Having helped to usher roughly a dozen novels into print over the last two years as one of Edit911.com, Inc.’s book editors, I have been asked to delineate how our book editing services go beyond those that you might find touted elsewhere online. Frankly, this is a no-brainer. Most of our competitors, if you read between the lines of their advertised competencies, are essentially what I would call “clean-up crews”–that is to say, hygienically-minded proofreaders. If you aspire to a more rigorous and professional treatment of your full-length manuscript, go with Edit911.com, Inc.
Over the years this company has notched an enviable record in securing authors’ contracts for publication, many of whom were first-time petitioners for acceptance of their work. Given my experience in this venture, I will summarize below the process I go through while editing a novel. That outline, in turn, may suggest some points for fiction writers to keep in mind as they prepare drafts of their manuscripts.
Be true to the author’s voice
The first thing I try to detect and, in my role as a book editor, respect is the text’s latent voice. This involves more than the technicality of identifying narrational point of view. It also is not easy to describe. What I initially try to do is to hear the author’s cadences as they percolate through characters’ dialogical speech patterns, which of course should be distinctive to each. Through them I cock an ear for the echo, register, or stylistic tonality of a writer’s ventriloquism, the kind of nuanced effect found, for example, in John le Carré’s latest production titled Our Kind of Traitor (2010). Attunement to this idiom guides me in proposing editorial changes.
Assure the characters’ credibility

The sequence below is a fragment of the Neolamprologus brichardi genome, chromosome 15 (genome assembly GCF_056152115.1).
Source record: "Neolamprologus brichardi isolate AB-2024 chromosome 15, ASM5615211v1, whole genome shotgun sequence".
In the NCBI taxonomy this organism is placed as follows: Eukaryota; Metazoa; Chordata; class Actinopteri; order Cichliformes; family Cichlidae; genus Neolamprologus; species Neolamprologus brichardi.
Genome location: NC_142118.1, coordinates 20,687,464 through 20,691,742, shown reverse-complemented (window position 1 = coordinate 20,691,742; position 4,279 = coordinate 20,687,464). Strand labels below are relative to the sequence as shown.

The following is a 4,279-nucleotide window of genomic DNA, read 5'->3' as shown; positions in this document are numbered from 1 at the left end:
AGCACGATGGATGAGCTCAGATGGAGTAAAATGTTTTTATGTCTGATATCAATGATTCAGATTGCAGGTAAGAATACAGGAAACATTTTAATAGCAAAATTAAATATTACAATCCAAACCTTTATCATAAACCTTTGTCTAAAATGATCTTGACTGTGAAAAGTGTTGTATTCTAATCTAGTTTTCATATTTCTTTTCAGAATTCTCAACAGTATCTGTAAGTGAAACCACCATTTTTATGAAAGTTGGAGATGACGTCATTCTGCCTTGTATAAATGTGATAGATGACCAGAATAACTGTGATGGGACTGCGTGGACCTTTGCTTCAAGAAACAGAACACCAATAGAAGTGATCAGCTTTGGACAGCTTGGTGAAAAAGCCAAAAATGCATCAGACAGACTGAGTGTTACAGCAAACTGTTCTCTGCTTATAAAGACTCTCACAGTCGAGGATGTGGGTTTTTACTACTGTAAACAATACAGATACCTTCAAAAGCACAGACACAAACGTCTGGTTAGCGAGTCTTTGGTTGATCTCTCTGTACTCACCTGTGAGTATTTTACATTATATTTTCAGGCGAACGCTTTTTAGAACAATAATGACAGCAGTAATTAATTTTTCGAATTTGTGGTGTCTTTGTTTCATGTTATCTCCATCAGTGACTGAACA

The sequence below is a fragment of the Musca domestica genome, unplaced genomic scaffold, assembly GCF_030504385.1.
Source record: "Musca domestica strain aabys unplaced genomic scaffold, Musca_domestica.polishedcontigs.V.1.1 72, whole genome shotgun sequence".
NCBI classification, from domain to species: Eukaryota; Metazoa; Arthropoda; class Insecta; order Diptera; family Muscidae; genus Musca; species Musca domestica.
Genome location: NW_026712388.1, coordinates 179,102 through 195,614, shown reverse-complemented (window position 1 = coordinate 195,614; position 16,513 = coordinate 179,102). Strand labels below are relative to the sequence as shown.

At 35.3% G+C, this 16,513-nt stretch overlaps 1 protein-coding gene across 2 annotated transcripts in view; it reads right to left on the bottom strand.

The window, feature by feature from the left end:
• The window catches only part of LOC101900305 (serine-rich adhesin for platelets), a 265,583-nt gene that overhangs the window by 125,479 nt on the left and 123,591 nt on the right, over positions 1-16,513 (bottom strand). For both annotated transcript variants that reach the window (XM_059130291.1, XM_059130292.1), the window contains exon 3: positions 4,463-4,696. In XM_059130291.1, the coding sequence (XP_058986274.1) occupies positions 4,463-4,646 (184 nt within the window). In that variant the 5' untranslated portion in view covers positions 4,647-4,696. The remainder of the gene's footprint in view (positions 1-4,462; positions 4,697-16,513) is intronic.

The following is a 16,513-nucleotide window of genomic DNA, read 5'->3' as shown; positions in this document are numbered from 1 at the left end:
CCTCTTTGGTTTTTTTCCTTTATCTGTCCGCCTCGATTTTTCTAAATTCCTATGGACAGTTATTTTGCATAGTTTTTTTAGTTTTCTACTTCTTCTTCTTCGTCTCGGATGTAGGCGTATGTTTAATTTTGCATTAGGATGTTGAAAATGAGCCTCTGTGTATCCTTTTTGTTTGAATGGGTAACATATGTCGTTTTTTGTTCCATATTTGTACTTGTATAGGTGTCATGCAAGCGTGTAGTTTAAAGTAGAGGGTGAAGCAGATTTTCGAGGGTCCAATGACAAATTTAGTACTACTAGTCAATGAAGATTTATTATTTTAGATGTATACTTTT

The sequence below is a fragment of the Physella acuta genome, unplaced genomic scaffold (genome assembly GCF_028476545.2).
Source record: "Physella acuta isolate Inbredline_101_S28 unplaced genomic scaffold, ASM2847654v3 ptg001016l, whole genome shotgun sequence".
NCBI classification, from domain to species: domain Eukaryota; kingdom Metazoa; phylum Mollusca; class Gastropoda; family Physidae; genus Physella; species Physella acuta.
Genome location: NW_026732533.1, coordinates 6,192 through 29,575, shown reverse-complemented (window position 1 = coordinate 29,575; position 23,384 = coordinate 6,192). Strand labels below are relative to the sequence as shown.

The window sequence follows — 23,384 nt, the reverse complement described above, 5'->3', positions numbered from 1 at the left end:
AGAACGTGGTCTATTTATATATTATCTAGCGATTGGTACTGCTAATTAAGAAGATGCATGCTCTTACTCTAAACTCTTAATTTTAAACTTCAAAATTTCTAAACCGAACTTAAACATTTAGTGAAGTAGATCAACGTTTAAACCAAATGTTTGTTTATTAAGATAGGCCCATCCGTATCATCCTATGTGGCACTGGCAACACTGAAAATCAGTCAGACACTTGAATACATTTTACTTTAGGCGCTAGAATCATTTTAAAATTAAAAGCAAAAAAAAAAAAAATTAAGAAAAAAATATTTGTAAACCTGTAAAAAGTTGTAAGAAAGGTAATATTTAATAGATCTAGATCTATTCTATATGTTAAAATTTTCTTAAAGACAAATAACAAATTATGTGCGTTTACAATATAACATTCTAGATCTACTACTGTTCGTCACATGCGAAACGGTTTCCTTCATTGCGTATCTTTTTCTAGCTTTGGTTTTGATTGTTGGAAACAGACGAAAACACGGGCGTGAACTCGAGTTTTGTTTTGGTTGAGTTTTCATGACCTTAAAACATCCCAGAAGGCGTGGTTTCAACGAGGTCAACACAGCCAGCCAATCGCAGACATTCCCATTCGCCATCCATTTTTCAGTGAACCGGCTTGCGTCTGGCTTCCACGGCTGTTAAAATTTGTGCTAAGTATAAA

I next concern myself with the credibility of those characters. Do they speak in a manner consistent with their individual depiction and the text’s setting? “Spiffy,” for example, is an inapt description of male attire in 1920s New Hampshire. I also pay close attention to how characters are originally introduced, since such profiling will have a significant bearing on their subsequent roles. Are they plausible, again as gauged in terms of the work’s fictional context, and are their actions congruent with both the story’s events and human psychology? Persuade us that your invented personae are real and that we should care about what happens to them.
Attend to the plot
Then comes the matter of plot. While verifying that developments jive with previously indicated circumstances, I check for minor lapses. Sometimes this can be a minefield. As in a 5,000-piece puzzle, one wrong detail can derail the entire project. Consultant editors should be fanatically adept at questioning these occasional miscues. Thus, if you do not find that your manuscript comes back to you with at least some marginal queries about plot consistency, something is wrong. Even Homer nodded. We all need another pair of eyes to tell us how we’re doing.
What does it all add up to?